|Title||A diverse group of echogenic particles observed with a broadband, high frequency echosounder|
|Publication Type||Journal Article|
|Year of Publication||2018|
|Authors||Briseno-Avena C., Franks PJS, Roberts P.LD, Jaffe J.S|
|Journal||Ices Journal of Marine Science|
|Type of Article||Article|
|Keywords||acoustic-scattering; biomass; broadband echosounder; cochlodinium-polykrikoides; Fisheries; high frequency; Marine & Freshwater Biology; Marine snow; oceanography; phytoplankton; sound-speed; spatial-distribution; stereoscopic; target strength; thin-layers; video plankton recorder; Zooplankton|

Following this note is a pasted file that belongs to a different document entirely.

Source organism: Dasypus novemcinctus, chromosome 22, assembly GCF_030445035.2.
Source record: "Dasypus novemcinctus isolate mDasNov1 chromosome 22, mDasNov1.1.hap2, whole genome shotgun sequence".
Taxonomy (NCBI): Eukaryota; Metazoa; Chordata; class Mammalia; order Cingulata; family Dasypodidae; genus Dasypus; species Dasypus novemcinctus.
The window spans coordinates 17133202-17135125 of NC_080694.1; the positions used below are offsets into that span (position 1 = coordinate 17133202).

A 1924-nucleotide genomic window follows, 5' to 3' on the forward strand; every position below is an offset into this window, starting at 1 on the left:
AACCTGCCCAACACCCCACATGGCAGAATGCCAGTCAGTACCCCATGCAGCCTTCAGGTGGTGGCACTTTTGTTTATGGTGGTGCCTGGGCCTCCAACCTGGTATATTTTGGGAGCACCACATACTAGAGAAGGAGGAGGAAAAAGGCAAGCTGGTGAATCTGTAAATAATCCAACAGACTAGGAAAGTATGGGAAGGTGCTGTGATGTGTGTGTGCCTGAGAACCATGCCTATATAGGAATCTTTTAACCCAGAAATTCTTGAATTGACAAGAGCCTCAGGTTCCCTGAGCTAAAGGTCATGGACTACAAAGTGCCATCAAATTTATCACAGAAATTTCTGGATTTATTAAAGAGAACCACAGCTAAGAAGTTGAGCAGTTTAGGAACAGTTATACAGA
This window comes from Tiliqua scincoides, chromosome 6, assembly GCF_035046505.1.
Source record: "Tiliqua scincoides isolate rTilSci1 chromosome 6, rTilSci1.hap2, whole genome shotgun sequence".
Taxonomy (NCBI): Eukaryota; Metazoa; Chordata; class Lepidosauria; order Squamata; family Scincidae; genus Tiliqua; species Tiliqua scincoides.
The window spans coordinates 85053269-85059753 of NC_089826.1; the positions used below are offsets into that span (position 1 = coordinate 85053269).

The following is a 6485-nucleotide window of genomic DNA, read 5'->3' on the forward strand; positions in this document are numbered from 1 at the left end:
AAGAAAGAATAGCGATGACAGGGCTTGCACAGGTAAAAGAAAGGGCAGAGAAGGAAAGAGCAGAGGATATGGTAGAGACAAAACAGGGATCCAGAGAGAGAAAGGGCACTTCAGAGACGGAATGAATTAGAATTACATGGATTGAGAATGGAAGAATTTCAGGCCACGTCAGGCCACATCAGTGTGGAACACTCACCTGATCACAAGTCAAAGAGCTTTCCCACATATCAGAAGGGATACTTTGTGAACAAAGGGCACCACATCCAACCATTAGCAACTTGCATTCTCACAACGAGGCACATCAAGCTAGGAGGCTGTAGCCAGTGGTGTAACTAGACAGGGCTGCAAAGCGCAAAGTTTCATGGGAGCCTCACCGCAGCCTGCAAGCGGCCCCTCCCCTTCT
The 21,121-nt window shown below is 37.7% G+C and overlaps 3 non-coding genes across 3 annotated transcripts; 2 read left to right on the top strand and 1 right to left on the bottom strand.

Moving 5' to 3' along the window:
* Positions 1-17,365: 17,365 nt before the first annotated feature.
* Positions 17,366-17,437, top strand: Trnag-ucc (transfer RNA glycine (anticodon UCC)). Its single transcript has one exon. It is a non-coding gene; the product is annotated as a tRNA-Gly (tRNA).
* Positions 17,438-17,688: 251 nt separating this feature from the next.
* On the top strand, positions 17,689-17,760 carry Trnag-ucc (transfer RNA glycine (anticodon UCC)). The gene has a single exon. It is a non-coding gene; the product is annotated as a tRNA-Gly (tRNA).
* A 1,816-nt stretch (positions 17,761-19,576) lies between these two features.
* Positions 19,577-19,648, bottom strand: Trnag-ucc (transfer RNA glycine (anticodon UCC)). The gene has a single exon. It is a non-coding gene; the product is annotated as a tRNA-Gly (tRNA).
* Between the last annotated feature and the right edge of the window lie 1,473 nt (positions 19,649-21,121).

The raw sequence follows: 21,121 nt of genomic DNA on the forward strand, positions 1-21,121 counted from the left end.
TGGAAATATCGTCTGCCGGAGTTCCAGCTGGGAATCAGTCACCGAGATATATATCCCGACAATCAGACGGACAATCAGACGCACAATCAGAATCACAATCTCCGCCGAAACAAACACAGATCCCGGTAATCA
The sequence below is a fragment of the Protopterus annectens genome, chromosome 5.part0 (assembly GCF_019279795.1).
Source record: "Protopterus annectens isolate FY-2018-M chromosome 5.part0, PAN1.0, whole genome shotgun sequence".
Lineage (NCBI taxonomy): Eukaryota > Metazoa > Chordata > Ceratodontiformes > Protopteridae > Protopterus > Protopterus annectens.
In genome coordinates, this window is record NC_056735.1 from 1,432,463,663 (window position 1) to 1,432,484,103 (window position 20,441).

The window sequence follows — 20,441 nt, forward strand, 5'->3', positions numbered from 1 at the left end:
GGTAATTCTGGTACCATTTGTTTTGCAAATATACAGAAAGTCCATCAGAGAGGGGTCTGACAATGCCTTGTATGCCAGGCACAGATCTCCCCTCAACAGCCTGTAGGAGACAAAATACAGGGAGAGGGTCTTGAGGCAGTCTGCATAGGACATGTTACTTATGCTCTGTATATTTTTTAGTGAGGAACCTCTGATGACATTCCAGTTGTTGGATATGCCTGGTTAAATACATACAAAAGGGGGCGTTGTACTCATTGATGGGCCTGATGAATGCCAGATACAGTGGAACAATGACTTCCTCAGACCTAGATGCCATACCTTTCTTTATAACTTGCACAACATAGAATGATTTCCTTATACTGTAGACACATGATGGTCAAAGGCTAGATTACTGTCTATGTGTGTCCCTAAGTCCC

In 1980, Holliday and Pieper stated: "Most sound scattering in the ocean volume can be traced to a biotic origin." However, most of the bio-acoustics research in the past three decades has focused on only a few groups of organisms. Targets such as small gelatinous organisms, marine snow, and phytoplankton, e.g. have been generally to be considered relatively transparent to acoustic waves due to their sizes and relatively low sound speed and density contrasts relative to seawater. However, using a broadband system (ZOOPS-O-2) we found that these targets contributed significantly to acoustic returns in the 1.5-2.5 MHz frequency range. Given that phytoplankton and marine snow layers are ubiquitous features of coastal regions; this works suggests that they should be considered as potential sources of backscatter in biological acoustic surveys.